The Health Of Nations

A couple of stories in yesteday’s YEP reveal some more of the symptoms of our sick city.

More Leeds hospital cuts to bridge £15.8m gap:

DRASTIC spending cutbacks at Leeds hospitals have been introduced to try to save £15.8m.

Strict controls on filling vacant jobs, overtime and the use of bank and agency nurses have again been brought in as managers struggle to balance the books.

And there are constraints on non-essential, non-pay spending.

And that headline quite-literally, doesn’t even cover half of it:

Additional cost-cutting is needed because it did not bring in extra income by treating more patients last year, as had been budgeted for.

That means a total funding gap of just over £54m

Leeds Teaching Hospitals NHS Trust managers have identified £22.2m of savings and plans are in place to carry out extra treatments on patients which will raise £16m.

But that still leaves a funding gap of £15.8m – so the strict spending controls on staffing have been brought in while a new plan to save the cash is drawn up.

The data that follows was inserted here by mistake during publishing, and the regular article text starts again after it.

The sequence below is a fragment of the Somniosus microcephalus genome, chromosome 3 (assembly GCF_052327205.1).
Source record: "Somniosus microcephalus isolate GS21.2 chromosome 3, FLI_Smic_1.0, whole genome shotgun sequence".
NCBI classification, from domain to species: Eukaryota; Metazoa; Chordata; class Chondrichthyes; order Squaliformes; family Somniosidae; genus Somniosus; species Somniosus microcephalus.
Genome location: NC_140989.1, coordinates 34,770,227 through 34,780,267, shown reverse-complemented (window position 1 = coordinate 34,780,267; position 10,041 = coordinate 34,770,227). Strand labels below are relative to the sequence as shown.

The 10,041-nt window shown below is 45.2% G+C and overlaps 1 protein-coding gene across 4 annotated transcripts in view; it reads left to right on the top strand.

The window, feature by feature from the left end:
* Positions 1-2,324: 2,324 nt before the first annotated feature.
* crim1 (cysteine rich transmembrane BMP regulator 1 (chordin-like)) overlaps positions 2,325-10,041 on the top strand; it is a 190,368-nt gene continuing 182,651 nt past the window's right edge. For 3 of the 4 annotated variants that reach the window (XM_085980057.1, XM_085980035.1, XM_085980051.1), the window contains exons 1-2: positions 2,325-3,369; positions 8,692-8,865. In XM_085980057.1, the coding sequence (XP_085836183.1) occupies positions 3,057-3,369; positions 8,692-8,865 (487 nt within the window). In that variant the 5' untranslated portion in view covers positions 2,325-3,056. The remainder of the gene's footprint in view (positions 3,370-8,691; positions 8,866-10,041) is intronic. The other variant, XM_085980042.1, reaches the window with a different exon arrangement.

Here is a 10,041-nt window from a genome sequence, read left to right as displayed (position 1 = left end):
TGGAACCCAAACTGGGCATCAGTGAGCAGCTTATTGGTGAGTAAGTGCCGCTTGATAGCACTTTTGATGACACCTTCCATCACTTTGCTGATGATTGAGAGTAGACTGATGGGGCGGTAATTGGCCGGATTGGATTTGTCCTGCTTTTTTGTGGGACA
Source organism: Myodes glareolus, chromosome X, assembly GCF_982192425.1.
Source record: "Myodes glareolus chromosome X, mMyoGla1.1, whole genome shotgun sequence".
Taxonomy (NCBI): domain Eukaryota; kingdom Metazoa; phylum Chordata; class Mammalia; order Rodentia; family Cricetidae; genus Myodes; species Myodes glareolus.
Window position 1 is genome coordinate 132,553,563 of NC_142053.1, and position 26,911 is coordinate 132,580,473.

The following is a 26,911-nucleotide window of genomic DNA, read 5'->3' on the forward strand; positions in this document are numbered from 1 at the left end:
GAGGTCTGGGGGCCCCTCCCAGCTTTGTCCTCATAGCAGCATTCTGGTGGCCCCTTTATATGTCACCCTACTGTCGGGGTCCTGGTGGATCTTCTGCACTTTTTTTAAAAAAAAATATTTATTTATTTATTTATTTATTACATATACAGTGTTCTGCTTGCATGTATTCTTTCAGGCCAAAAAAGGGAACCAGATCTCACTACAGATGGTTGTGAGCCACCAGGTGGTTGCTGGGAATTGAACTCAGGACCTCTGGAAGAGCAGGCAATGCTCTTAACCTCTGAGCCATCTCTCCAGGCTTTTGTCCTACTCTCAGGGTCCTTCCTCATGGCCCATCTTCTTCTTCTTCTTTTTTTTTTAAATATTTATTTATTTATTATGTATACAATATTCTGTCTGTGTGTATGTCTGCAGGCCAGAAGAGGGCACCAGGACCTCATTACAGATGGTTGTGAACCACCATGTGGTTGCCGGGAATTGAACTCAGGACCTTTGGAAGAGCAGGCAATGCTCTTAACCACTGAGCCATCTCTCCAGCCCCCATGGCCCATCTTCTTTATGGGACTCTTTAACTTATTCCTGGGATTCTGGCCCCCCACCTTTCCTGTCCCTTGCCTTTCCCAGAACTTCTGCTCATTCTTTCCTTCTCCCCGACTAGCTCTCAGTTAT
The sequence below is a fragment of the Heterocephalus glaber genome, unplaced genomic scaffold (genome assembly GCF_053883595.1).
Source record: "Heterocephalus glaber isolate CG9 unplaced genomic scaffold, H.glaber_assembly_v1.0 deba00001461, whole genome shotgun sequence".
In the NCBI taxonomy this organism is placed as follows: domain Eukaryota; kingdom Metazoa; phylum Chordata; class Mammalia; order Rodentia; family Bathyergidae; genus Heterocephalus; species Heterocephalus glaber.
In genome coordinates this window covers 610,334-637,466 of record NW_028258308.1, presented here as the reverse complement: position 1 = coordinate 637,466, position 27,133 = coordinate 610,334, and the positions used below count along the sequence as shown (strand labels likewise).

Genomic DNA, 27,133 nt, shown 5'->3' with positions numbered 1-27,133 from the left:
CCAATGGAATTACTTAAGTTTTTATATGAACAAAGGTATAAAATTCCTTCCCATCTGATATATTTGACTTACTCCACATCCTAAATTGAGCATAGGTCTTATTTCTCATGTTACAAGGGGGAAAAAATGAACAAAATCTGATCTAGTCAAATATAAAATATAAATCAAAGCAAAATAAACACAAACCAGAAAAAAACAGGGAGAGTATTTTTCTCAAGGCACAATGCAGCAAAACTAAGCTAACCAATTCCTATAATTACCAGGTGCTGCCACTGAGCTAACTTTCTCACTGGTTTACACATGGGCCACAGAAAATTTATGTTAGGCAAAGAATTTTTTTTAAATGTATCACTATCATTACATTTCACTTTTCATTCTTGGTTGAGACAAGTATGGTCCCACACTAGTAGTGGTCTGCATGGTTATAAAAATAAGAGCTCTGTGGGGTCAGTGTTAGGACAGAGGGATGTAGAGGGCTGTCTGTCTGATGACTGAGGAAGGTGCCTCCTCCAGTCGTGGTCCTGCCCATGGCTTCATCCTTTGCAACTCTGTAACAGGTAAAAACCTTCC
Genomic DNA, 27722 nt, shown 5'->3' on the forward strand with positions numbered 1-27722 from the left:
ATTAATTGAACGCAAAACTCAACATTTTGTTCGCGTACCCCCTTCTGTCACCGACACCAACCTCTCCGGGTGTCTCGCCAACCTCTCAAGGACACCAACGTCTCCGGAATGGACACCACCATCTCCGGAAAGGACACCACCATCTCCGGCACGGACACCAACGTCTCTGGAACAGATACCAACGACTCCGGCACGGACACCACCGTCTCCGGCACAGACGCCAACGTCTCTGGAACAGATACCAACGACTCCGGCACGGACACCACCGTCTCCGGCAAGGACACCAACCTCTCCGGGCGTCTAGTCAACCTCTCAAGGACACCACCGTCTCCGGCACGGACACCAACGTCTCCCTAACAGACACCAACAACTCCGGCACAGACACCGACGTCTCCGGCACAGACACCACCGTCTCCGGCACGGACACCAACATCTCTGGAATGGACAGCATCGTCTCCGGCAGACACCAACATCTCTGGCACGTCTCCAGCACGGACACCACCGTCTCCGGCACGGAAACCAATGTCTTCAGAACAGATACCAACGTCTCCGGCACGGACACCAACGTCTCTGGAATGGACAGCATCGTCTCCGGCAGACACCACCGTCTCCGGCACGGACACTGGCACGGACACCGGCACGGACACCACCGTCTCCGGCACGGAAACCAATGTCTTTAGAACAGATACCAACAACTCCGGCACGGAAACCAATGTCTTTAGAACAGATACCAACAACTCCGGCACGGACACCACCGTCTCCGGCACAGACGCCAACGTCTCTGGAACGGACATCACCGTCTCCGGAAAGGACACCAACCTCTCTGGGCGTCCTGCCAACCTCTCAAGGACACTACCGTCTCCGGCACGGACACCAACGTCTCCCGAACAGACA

One might reasonably suspect that this gaping financial hole might have some implications for the health services for the people in Leeds –  a concern raised at a recent meeting:

Trust board non-executive director Mark Abrahams told a meeting of hospital directors: “This recruitment freeze has got to bite much harder and much deeper if its going to deliver what we need.

“What implications does that have for the level of service?”

[Trust finance director Neil Chapman] said the answer was that they had to maintain quality.

“Well, glad that’s been cleared up!” says Tiberius – while disinfecting his house and coverting the small bedroom into a make-shift Operating Theatre.

Meanwhile, not far away the University of Leeds is doing its best to ensure that the city’s medical care will be poor even into the future:

Leeds lecturers fear job axe repercussions:

VITAL training and health research will be lost because of budget cuts, university lecturers have claimed.

About 80 jobs are at risk at the University of Leeds as part of a restructuring exercise – up to 60 of them in the Biological Sciences department, and another 20 in the Healthcare faculty.